Motorists will have to dig deeper into their pockets as fuel prices go up beginning today.
The price of super petrol has risen to a seven-month high, consistently going up since February this year and slowly getting close to the levels it reached when the Government slapped Kenyans with value added tax on petroleum products.
According to the monthly price capping guide by the Energy and Petroleum Regulatory Authority (Epra), retail price of diesel will go up by a slight margin while that of kerosene will drop marginally.
Super petrol will go up by Sh3.07 and now retail at Sh115.10 in Nairobi, inching closer to Sh118 that it was retailing at last year September when the Government instituted eight per cent VAT.
An earlier 16 per cent VAT had pushed the price of a litre of petrol to a record Sh127.8.
Diesel, heavily used by the transport industry as well as manufacturers, will go up by 39 cents while kerosene will decline marginally by 34 cents. A litre of diesel will retail at Sh104.76 and that of kerosene will be Sh104.28 in Nairobi.
Epra attributed the higher prices of petrol and diesel to a rise in cost of the two products on their arrival in Mombasa. This was despite a slight drop in price of crude oil during the month of May, when the current stock of petroleum products was acquired.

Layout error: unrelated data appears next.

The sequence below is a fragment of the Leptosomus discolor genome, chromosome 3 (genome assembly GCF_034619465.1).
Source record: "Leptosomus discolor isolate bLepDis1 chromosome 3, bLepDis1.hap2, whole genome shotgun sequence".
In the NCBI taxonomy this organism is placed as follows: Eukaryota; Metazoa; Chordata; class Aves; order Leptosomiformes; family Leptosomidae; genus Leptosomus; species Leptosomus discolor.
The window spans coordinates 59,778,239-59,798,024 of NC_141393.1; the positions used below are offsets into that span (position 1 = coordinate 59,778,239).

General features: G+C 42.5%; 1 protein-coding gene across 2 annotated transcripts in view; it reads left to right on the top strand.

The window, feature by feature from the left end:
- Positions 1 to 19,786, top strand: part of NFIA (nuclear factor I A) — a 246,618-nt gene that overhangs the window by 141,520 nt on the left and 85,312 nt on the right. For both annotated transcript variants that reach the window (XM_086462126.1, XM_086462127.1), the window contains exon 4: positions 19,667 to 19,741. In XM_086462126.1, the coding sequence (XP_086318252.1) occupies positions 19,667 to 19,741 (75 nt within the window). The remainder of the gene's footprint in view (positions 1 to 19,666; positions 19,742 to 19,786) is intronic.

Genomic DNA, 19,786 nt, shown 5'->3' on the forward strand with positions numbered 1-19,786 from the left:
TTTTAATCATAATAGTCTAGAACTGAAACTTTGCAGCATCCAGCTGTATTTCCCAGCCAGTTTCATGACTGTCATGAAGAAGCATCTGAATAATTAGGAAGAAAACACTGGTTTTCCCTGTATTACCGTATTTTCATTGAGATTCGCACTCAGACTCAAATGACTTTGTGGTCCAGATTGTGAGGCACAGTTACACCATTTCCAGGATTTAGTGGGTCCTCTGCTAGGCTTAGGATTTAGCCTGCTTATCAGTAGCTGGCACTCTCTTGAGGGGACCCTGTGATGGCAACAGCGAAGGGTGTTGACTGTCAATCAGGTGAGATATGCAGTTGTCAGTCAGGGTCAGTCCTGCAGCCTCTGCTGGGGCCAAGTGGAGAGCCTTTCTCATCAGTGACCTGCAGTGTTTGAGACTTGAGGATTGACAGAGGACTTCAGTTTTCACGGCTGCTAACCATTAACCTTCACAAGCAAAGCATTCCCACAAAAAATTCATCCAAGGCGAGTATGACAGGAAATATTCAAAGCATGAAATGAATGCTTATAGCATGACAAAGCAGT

A barrel of oil went for $72.35 (Sh7,235) on average last month, compared to $73.05 in April. A slightly weaker shilling may have seen the landed cost in Mombasa rise.
“Petroleum pump prices in Nairobi are as follows – super petrol and diesel increase by Sh3.07 ad Sh0.39 per litre respectively while that of kerosene decreases by Sh0.34 per litre,” said the regulator when it published the monthly fuel capping guide yesterday.
“The Free on Board price for Murban crude oil lifted in May 2019 was posted at $72.35 per barrel, a decrease of 0.96 per cent compared to April. Over the same period, the mean monthly US Dollar to Kenya Shilling exchange rate depreciated from Sh101.12 in April to Sh101.20 in May.”
Fuel in far-flung towns will retail at well over Sh120, with the highest being Mandera, where a litre of petrol will retail at Sh127.95.
Globally, oil prices have been on a seesaw over the last year, peaking at $84 (Sh8,400) per barrel but dropped to $50 (Sh5,000) in December before starting to rally again to hit a high of $74.57 per barrel in April.
The drop in crude oil prices resulted in a reduction in local pump prices from Sh118 for a litre of petrol in November to Sh100 in February this year. At Sh100, this was the lowest price witnessed in the country since October 2017.
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